Impact of Plant-Based Diet on PSA Level: Data From the National Health and Nutrition Examination Survey

Ali Mouzannar, Manish Kuchakulla, Ruben Blachman-Braun, Sirpi Nackeeran, Maria Becerra, Bruno Nahar, Sanoj Punnen, Chad Ritch, Dipen J. Parekh, Mark L. Gonzalgo

Research output: Contribution to journalArticlepeer-review

Abstract

Objective: To determine the potential association between plant-based dietary content and PSA levels among men enrolled in the National Health and Nutrition Examination Survey (NHANES). Methods: Data on demographics, diet, and PSA levels was acquired from the NHANES database. Plant-based diet index (PDI) and healthful plant-based diet index (hPDI) were calculated using food frequency questionnaires. A higher score on PDI and hPDI indicates higher consumption of plant foods or healthy plant foods, respectively. Multivariable-adjusted logistic regression analysis was performed to determine the association between elevated PSA, clinical variables, demographics, and plant-based diet indices. Results: A total of 1399 men were included in the final cohort. Median age of participants was 54 [46-63] years. Median PSA level was 0.9 [0.6-1.5] ng/dL, and 69 (4.9%) men had a PSA level ≥4 ng/dL. Although there was no association between elevated PSA and PDI, on multivariable analysis patients with higher consumption of healthy plant-based diet (high hPDI scores) had a decreased probability of having an elevated PSA (OR = 0.47, 95% CI: 0.24-0.95; P = .034). Conclusion: There is a significant association between increased consumption of a healthy plant-based diet and lower PSA levels. This finding may be incorporated into the shared-decision making process with patients to promote healthier lifestyle choices to reduce the likelihood of prostate biopsy and potential treatment-related morbidity.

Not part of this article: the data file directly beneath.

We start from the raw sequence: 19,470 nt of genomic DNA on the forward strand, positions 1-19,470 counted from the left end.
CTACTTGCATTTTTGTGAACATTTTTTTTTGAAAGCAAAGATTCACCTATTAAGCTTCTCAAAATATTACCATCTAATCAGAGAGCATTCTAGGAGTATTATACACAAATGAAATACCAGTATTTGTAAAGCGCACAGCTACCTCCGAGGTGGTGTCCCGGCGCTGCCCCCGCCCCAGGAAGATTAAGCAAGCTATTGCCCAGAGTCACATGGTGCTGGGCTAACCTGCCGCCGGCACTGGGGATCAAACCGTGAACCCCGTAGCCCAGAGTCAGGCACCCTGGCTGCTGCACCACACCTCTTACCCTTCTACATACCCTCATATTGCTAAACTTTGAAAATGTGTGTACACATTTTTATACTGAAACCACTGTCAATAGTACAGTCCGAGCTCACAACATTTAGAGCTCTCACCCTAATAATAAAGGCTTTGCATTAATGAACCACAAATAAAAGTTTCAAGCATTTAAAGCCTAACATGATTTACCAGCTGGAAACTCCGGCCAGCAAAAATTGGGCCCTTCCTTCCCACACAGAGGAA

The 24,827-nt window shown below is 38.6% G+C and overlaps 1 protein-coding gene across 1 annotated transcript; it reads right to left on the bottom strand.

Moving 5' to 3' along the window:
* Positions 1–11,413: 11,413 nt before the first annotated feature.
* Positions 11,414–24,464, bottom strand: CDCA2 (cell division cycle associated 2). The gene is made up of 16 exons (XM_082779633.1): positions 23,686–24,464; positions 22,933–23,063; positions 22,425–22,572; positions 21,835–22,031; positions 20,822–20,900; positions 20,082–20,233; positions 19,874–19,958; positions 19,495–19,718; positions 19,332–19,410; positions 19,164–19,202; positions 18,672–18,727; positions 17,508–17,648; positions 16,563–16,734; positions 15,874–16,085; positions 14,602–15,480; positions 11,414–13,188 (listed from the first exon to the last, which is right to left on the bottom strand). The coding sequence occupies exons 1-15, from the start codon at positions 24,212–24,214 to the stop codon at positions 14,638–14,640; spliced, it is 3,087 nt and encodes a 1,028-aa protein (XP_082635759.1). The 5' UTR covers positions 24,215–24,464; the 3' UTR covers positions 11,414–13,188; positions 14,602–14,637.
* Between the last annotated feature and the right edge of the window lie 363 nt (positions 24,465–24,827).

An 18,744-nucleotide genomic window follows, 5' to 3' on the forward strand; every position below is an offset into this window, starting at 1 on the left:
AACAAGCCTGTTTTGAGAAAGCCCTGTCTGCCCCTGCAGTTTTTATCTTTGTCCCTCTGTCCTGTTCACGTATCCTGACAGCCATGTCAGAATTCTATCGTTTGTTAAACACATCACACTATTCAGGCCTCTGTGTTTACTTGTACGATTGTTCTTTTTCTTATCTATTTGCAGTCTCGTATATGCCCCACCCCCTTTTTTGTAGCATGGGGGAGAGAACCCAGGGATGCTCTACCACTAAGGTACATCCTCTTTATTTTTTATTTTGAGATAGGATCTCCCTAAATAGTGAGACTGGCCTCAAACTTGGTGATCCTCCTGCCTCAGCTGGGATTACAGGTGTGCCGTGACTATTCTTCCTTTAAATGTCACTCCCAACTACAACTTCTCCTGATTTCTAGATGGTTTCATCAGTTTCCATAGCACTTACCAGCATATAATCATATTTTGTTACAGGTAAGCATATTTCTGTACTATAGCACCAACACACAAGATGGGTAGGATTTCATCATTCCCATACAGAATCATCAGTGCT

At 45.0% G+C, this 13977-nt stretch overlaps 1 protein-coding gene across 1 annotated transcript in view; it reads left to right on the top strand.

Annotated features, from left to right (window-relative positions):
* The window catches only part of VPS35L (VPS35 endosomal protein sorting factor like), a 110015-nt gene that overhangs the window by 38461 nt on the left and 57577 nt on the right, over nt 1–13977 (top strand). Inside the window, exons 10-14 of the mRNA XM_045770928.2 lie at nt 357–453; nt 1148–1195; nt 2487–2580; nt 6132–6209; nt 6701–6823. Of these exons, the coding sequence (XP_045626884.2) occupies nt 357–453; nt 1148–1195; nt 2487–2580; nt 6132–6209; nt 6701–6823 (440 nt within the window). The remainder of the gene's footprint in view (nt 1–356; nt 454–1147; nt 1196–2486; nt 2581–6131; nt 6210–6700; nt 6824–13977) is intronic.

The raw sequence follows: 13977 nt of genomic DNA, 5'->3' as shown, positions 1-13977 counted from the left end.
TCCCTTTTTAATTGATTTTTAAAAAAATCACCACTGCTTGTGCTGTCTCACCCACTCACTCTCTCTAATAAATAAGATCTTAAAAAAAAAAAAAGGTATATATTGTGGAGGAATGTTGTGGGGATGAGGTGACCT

Original languageEnglish (US)
Pages (from-to)205-210
Number of pages6
JournalUrology
Volume156
DOIs
StatePublished - Oct 2021

ASJC Scopus subject areas

  • Urology

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